The same reasoning can be applied to choosing your care provider. Perhaps you’ve been with the practice for your well care and have been happy with them. But, when you start talking about how you’d like your birth to go, their philosophies aren’t quite lining up. Maybe it’s worth exploring your options. It’s never too late to change your provider if they aren’t the right fit. After all, you want to feel confident that this practice is as invested in you having the birth you want as you are!


When I was younger I traveled the world with only what would fit in my backpack. On my international trip last month; I brought no fewer than three suitcases, two car seats, a pack n play and multiple carry-ons. Different journeys, certainly. My life is far more complicated, rich and full of little people in diapers than it was on those solo backpacking trips. LITTLE PEOPLE IN DIAPERS WANT SNACKS! Lots of snacks.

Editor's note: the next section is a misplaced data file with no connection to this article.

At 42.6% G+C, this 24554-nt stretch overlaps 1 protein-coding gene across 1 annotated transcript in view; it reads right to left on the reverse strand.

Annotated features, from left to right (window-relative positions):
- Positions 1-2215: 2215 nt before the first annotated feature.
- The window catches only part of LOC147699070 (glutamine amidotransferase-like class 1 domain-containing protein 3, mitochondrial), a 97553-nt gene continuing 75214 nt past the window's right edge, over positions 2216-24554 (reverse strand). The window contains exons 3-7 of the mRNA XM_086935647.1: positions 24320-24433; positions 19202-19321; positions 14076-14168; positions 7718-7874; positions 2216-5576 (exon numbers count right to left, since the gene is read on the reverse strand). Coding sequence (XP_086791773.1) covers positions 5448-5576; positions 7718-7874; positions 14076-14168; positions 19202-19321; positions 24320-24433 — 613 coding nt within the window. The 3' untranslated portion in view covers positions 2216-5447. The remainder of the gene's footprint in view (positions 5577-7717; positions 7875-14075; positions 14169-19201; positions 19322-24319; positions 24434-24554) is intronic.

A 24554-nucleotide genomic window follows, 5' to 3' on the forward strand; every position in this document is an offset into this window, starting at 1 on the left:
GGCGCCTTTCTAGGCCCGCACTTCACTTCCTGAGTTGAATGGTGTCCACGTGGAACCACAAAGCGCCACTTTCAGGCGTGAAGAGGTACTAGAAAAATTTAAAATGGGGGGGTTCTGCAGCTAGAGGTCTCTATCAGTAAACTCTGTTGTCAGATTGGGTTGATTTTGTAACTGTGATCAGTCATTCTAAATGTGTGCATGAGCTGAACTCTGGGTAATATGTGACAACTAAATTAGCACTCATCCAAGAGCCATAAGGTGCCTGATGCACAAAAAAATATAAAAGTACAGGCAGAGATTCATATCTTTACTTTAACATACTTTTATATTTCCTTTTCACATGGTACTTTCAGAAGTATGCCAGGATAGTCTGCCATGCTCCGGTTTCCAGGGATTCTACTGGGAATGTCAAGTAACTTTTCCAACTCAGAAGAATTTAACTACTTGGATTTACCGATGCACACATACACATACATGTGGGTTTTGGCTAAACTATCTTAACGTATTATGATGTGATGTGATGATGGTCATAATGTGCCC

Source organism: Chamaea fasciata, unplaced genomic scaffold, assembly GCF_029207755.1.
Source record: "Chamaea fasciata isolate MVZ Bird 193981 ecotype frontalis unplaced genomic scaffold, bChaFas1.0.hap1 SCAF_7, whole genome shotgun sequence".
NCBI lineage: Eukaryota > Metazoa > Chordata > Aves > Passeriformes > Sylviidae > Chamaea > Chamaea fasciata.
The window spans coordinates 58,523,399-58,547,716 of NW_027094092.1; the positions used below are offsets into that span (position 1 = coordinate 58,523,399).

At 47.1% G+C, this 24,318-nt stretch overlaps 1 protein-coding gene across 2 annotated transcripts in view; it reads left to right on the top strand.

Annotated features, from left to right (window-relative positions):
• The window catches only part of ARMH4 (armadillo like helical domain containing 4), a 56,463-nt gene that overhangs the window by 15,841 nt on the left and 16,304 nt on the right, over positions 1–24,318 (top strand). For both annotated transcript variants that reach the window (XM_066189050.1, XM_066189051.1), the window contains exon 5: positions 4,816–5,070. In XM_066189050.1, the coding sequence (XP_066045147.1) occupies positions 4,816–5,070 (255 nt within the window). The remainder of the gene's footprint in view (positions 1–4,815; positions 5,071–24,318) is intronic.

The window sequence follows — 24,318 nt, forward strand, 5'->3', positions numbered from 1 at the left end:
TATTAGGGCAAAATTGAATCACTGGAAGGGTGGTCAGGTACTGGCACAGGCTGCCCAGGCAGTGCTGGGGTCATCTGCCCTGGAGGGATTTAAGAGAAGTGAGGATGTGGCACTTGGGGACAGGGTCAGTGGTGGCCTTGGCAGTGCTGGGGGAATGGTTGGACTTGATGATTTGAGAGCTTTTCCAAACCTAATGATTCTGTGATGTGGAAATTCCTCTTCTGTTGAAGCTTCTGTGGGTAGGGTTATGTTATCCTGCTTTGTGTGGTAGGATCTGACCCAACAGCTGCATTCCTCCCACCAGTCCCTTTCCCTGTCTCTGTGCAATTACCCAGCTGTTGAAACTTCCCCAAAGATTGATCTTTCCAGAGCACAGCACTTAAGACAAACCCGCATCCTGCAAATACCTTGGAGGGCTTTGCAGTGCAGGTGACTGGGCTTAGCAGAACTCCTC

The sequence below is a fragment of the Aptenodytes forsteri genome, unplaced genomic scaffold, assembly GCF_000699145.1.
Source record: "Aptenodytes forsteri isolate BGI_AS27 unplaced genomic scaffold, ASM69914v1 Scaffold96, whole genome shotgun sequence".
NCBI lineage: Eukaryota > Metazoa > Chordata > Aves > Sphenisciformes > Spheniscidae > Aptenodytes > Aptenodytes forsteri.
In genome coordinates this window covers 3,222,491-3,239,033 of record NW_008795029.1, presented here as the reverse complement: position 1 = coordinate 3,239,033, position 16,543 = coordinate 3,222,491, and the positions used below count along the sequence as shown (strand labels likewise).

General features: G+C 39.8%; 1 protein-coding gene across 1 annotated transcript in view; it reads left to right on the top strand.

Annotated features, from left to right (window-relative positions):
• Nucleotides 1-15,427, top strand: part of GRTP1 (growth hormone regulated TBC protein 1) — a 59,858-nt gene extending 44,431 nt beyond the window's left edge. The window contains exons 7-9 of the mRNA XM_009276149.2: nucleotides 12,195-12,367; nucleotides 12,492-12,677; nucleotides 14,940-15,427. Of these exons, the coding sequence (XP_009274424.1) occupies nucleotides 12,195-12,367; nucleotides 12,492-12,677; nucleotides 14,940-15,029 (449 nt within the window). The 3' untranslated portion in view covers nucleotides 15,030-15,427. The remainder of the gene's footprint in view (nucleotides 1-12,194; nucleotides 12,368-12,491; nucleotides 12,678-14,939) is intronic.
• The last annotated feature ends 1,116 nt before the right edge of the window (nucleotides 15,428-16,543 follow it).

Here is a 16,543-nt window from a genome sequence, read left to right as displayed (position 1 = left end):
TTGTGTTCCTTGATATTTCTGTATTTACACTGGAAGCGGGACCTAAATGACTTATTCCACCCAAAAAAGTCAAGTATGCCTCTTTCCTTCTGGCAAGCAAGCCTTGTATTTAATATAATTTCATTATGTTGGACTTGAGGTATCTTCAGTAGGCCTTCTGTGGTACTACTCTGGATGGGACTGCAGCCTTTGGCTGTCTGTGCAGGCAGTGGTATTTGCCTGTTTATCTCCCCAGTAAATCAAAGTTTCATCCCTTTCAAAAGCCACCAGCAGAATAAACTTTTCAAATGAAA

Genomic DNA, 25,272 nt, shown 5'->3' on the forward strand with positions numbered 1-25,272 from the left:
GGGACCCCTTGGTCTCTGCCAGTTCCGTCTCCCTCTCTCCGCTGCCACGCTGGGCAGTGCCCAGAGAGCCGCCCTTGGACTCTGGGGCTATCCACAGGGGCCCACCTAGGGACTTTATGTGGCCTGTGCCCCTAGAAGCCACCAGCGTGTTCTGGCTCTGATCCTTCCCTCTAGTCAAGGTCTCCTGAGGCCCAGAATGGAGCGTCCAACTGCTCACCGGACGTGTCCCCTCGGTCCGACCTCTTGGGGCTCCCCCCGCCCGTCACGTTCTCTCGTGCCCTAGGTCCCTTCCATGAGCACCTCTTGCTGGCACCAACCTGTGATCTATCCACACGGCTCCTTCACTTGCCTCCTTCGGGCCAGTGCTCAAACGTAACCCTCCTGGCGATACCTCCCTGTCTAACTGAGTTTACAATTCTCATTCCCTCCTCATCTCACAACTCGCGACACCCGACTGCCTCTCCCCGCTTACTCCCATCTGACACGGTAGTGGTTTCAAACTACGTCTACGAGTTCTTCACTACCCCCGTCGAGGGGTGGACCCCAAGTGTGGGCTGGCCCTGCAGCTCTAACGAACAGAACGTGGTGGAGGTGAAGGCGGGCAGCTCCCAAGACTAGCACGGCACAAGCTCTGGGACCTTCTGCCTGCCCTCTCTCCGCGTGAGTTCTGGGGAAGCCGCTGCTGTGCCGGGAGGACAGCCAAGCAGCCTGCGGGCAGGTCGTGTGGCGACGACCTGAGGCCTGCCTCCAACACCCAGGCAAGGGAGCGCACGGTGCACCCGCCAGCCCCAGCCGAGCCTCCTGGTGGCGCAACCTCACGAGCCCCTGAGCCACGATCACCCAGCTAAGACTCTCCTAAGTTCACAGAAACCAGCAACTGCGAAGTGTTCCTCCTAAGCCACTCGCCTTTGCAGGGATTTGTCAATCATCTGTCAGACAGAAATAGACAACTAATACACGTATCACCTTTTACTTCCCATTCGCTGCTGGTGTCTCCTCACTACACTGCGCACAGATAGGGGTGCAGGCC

Consider what you will need to feel comfortable as you transition from laboring in your home to laboring in the hospital. Consider what elements, clothes, smells and tastes make you feel cozy. Creating a packing list and putting essentials in a bag in advance can help you feel more prepared. (DADS WAITING FOR BABIES TO BE BORN LIKE SNACKS TOO!)


This is it! You’ve done the work and made it a reality. This is a big deal. You are excited. You are anticipating every moment. Now, remember your breathing. Savor the details and memories, even the painful ones when your feet are swollen and you just want to lay down in your own bed. These times will fly by, so find the beauty and the joy in the journey. It’s there no matter how you travel (or give birth).